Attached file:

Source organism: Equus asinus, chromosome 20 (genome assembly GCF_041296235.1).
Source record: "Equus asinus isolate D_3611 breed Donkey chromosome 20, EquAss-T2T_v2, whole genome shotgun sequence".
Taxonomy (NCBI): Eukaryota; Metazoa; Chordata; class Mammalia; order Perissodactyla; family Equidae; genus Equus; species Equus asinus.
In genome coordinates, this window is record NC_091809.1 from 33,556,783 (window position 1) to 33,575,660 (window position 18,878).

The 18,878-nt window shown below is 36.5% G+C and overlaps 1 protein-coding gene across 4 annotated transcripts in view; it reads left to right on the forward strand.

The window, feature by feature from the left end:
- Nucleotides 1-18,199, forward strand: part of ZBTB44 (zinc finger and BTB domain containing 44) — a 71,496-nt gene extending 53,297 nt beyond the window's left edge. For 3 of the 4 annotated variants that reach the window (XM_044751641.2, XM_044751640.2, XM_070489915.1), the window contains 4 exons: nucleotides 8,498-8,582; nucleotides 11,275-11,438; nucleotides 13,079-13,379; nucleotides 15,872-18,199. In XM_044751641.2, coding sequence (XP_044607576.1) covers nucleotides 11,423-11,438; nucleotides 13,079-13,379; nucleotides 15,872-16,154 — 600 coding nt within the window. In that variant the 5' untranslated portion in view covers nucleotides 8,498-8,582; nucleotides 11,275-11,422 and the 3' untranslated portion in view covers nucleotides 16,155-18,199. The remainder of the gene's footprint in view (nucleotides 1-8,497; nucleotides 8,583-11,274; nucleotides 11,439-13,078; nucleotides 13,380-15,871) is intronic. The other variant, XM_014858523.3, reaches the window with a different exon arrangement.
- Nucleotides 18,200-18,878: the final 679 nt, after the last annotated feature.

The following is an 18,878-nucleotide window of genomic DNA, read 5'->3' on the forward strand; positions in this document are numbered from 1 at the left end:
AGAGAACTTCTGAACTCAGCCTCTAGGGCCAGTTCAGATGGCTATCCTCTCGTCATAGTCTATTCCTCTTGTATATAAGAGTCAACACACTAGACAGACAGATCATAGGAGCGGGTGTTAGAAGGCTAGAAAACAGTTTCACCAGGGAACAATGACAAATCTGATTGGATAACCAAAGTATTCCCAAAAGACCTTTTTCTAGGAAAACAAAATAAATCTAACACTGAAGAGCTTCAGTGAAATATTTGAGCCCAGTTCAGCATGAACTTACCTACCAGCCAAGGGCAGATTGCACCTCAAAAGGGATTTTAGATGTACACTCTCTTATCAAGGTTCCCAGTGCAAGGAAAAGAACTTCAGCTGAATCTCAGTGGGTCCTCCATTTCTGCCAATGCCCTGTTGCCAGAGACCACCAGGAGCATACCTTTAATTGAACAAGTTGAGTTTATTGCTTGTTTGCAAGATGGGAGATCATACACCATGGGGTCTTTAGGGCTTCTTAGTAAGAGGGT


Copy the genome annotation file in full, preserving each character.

Source organism: Equus asinus, chromosome 20 (genome assembly GCF_041296235.1).
Source record: "Equus asinus isolate D_3611 breed Donkey chromosome 20, EquAss-T2T_v2, whole genome shotgun sequence".
Taxonomy (NCBI): Eukaryota; Metazoa; Chordata; class Mammalia; order Perissodactyla; family Equidae; genus Equus; species Equus asinus.
In genome coordinates, this window is record NC_091809.1 from 33,556,783 (window position 1) to 33,575,660 (window position 18,878).

The 18,878-nt window shown below is 36.5% G+C and overlaps 1 protein-coding gene across 4 annotated transcripts in view; it reads left to right on the forward strand.

The window, feature by feature from the left end:
- Nucleotides 1-18,199, forward strand: part of ZBTB44 (zinc finger and BTB domain containing 44) — a 71,496-nt gene extending 53,297 nt beyond the window's left edge. For 3 of the 4 annotated variants that reach the window (XM_044751641.2, XM_044751640.2, XM_070489915.1), the window contains 4 exons: nucleotides 8,498-8,582; nucleotides 11,275-11,438; nucleotides 13,079-13,379; nucleotides 15,872-18,199. In XM_044751641.2, coding sequence (XP_044607576.1) covers nucleotides 11,423-11,438; nucleotides 13,079-13,379; nucleotides 15,872-16,154 — 600 coding nt within the window. In that variant the 5' untranslated portion in view covers nucleotides 8,498-8,582; nucleotides 11,275-11,422 and the 3' untranslated portion in view covers nucleotides 16,155-18,199. The remainder of the gene's footprint in view (nucleotides 1-8,497; nucleotides 8,583-11,274; nucleotides 11,439-13,078; nucleotides 13,380-15,871) is intronic. The other variant, XM_014858523.3, reaches the window with a different exon arrangement.
- Nucleotides 18,200-18,878: the final 679 nt, after the last annotated feature.

The following is an 18,878-nucleotide window of genomic DNA, read 5'->3' on the forward strand; positions in this document are numbered from 1 at the left end:
AGAGAACTTCTGAACTCAGCCTCTAGGGCCAGTTCAGATGGCTATCCTCTCGTCATAGTCTATTCCTCTTGTATATAAGAGTCAACACACTAGACAGACAGATCATAGGAGCGGGTGTTAGAAGGCTAGAAAACAGTTTCACCAGGGAACAATGACAAATCTGATTGGATAACCAAAGTATTCCCAAAAGACCTTTTTCTAGGAAAACAAAATAAATCTAACACTGAAGAGCTTCAGTGAAATATTTGAGCCCAGTTCAGCATGAACTTACCTACCAGCCAAGGGCAGATTGCACCTCAAAAGGGATTTTAGATGTACACTCTCTTATCAAGGTTCCCAGTGCAAGGAAAAGAACTTCAGCTGAATCTCAGTGGGTCCTCCATTTCTGCCAATGCCCTGTTGCCAGAGACCACCAGGAGCATACCTTTAATTGAACAAGTTGAGTTTATTGCTTGTTTGCAAGATGGGAGATCATACACCATGGGGTCTTTAGGGCTTCTTAGTAAGAGGGT